Interest rate pegs in New Keynesian models

George W. Evans, Bruce McGough

    Research output: Contribution to journalArticlepeer-review

    10 Citations (Scopus)
    2 Downloads (Pure)

    Abstract

    The conventional policy perspective is that lowering the interest rate increases output and inflation in the short run, while maintaining inflation at a higher level requires a higher interest rate in the long run. In contrast, it has been argued that a Neo‐Fisherian policy of setting an interest‐rate peg at a fixed higher level will increase the inflation rate. We show that adaptive learning argues against the Neo‐Fisherian approach. Pegging the interest rate at a higher level will induce instability and most likely lead to falling inflation and output over time. Eventually, this would precipitate a change of policy.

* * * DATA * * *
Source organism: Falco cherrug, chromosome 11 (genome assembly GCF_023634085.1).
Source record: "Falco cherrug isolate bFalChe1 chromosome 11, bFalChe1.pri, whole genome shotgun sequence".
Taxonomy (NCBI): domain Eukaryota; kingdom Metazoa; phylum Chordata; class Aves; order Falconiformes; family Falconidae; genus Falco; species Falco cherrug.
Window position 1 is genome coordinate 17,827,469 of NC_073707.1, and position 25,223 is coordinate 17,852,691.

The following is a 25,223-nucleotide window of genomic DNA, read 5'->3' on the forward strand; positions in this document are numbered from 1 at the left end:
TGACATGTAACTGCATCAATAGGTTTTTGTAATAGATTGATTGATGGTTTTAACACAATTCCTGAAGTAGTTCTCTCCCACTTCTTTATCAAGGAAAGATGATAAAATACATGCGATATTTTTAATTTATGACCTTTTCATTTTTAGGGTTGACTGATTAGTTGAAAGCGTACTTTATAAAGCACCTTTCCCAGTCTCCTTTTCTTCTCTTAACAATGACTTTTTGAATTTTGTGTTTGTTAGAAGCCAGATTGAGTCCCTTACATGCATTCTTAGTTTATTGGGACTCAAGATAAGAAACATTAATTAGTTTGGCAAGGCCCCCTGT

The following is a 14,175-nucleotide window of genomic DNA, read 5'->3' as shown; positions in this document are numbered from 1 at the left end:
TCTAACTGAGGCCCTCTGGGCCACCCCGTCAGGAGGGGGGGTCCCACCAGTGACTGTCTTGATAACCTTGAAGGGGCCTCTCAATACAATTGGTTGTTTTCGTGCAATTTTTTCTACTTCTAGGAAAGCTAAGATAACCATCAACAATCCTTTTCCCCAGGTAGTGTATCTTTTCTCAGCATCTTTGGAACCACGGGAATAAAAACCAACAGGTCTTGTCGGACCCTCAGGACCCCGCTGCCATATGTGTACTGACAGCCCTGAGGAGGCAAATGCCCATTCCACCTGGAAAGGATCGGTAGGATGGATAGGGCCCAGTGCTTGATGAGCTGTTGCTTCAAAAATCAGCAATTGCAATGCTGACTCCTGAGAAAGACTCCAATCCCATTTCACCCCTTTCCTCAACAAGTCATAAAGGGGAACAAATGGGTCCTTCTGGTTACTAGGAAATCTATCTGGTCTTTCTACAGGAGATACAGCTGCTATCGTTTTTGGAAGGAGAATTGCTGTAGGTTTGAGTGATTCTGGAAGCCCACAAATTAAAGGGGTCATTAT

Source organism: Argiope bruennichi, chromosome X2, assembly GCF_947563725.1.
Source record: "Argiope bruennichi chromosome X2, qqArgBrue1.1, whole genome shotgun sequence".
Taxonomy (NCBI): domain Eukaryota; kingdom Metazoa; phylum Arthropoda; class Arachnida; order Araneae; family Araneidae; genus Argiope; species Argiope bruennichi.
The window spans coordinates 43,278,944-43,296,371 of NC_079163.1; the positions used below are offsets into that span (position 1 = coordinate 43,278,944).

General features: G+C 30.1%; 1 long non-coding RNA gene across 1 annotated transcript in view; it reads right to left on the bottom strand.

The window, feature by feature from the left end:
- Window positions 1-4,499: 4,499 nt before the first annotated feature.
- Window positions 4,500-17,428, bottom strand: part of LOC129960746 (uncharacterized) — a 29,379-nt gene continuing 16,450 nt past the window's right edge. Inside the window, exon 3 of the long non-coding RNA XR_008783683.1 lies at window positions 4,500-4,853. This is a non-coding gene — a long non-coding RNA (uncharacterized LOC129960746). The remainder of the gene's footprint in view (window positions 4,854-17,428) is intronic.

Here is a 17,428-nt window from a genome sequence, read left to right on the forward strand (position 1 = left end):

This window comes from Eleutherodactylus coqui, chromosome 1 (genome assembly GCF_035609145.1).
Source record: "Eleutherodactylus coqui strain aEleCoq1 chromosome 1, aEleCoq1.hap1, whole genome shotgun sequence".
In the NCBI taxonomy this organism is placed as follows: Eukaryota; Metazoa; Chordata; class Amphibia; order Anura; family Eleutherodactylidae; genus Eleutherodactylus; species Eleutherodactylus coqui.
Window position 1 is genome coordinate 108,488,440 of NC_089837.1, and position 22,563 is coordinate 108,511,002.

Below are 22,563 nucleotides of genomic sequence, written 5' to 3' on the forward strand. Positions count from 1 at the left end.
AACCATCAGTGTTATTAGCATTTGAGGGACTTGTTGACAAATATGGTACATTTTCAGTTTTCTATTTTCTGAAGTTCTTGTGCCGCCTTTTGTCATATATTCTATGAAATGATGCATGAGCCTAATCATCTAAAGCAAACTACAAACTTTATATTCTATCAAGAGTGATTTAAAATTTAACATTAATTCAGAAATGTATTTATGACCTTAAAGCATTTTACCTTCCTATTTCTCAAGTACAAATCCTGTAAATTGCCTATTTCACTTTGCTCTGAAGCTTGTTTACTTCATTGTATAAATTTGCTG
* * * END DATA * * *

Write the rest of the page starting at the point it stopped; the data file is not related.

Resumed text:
Original languageEnglish
    Pages (from-to)939-965
    JournalJournal of Money, Credit and Banking
    Volume50
    Issue number5
    Early online date8 Jul 2018
    DOIs
    Publication statusPublished - Aug 2018

    Keywords

    • Neo-Fisherian policy
    • Expectations
    • Learning
    • Stability

    Fingerprint

    Dive into the research topics of 'Interest rate pegs in New Keynesian models'. Together they form a unique fingerprint.

    Cite this